Most of the good folk whom I knew as a boy have long since departed – in one way or another! Some, of course, are still ‘around’! All are remembered for something specific. Like, a mannerism, something that they wear, say or do. In this little series, I want to mention a few people from the ’40s and early ’50s, and what I particularly remember about them.
John lived in the next street to me in Newton. About 6 houses up from my Gran’s family home. He was 4 years older than me and, as such, was what we called ‘a big boy’!!! We went to the same secondary grammar school – Dynevor – the same school as Harry Secombe. John joined the local police force and rose to the rank of Superintendent. He was a traffic specialist and head of the South Wales Constabulary Traffic Division. He retired and became Secretary of Mumbles Community Council, before properly ‘hanging-up his spurs’!
So, what do I remember about John from the early days?
- One Friday evening, at choir practice at St. Peter’s Church, we were given a hymn to sing which I had never encountered before. I well remember that the word ‘manifest’ occurred a couple of times. It had a right catchy tune and some of us never quite mastered it at that time. Came the Sunday Evensong, and John was probably the only boy singing! I just stood in awe of his enforced solo. He was brill! To this day I remember him singing the last line – ‘God in man made manifest’!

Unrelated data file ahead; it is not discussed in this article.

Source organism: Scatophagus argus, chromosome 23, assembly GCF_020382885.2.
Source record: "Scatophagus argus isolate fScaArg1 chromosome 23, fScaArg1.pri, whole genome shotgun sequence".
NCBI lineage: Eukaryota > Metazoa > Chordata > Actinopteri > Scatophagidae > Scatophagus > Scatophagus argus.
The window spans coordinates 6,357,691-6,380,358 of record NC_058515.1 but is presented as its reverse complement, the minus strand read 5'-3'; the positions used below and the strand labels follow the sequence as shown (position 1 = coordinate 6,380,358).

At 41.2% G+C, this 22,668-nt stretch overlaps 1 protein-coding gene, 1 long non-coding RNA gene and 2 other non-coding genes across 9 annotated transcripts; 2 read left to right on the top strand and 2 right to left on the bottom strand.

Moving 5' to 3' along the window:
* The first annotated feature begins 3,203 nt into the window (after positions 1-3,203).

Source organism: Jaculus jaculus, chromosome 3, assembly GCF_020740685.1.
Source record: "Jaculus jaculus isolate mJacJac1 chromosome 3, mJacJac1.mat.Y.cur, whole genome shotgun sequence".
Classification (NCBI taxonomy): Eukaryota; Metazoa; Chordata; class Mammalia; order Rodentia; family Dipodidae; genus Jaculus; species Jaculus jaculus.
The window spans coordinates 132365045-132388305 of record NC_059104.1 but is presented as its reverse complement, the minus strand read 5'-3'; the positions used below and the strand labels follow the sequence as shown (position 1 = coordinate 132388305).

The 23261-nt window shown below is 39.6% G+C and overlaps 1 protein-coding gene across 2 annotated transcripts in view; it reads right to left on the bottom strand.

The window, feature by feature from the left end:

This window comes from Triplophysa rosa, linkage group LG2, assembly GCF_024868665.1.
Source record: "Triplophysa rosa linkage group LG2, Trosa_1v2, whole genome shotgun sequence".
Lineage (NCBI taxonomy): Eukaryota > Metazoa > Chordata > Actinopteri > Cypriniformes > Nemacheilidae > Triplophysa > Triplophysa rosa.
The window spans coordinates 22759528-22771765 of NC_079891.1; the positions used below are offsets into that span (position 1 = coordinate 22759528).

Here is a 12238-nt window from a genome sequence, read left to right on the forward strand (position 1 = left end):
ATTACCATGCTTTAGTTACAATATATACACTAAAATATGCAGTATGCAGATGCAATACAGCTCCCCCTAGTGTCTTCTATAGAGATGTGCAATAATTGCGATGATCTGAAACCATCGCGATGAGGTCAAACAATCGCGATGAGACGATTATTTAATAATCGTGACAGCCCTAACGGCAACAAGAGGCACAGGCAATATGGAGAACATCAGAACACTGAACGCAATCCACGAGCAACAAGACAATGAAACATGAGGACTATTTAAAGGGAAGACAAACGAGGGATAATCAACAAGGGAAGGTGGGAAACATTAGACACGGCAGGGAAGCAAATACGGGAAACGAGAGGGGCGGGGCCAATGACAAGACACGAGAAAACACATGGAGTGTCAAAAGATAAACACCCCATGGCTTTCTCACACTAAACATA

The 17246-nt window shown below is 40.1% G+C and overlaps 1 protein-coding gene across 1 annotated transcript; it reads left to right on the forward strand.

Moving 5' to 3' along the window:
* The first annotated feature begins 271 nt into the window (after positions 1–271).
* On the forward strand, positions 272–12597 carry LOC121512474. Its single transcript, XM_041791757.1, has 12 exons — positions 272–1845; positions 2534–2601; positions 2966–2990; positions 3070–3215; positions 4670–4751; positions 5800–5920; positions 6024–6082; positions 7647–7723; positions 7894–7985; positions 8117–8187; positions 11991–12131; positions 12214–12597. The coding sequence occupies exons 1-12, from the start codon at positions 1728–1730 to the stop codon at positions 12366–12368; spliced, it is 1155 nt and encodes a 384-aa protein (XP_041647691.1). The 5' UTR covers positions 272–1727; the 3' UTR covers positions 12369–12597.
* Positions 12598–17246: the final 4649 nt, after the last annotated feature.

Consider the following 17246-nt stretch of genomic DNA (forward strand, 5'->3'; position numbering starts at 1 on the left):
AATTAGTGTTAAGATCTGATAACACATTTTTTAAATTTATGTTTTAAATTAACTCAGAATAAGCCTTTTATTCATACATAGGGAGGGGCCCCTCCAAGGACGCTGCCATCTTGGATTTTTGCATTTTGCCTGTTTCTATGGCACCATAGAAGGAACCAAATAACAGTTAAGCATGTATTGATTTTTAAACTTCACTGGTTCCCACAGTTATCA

- One afternoon, in the bright sunlight of mid-summer, our ‘gang’ gathered on the flat-rocks at Caswell Bay, for a dip. I was about 8 at the time. When I arrived, there were several of the lads already there, and clearly something was ‘in the air’ as there was a sort of ‘hush’ between them. They were in the process of stripping to change into their swimming trunks and I duly found a spot where I could change. I quietly asked Wiss Hixson, “What’s up?” His reply startled me, and explained why everybody was speechless! He said, “Ask Betsy (John P) what a prostitute is!” So, of course, I did. I’ll never forget my indoctrination into manhood! Out of the corner of his mouth, John whispered, “A woman who offers her body for acts of sexual intercourse for money.” I pondered over that for days. God only knows what my mind conjured up!
- In John’s early teens, somebody nick-named him ‘Betsy’. I can only assume that it was after Alf Owen’s grey pony, Betsy, as that’s the only Betsy that I knew. Betsy was a very small, bomb-proof, dopey, idle, pretty much useless pony, and quite clearly John did NOT like his nick-name. So, what did he do? Well, he joined the newly-formed Mumbles Youth Club and took up boxing. The nick-name disappeared very quickly and thereafter John was a person of some stature.
- All of us lads had a newspaper delivery round, and at one time, worked for Dai Rudd, in the bookshop in Southward Lane. John had a brand new bicycle, a blue Phillips Vox Populi, and would deliver his papers on it, riding along the pavement and dropping the papers through the letter-boxes. He gave up his paper round and joined the police force. Dai Rudd had to deliver the papers himself until he could find another boy. A short time later, Dai was riding along the pavement on his bike, delivering papers, when John, in his brand new police uniform stopped him. You can probably guess the rest! He warned Dai that if he EVER caught him riding on the pavement again, he would ‘book him’!!!
John is still around the village. His Dad was very well-known locally, as he was the top mechanic for the Mumbles Railway – the oldest passenger train service in the U.K., and would always be seen on the telly in later years, whenever the train broke down. An all-round nice family.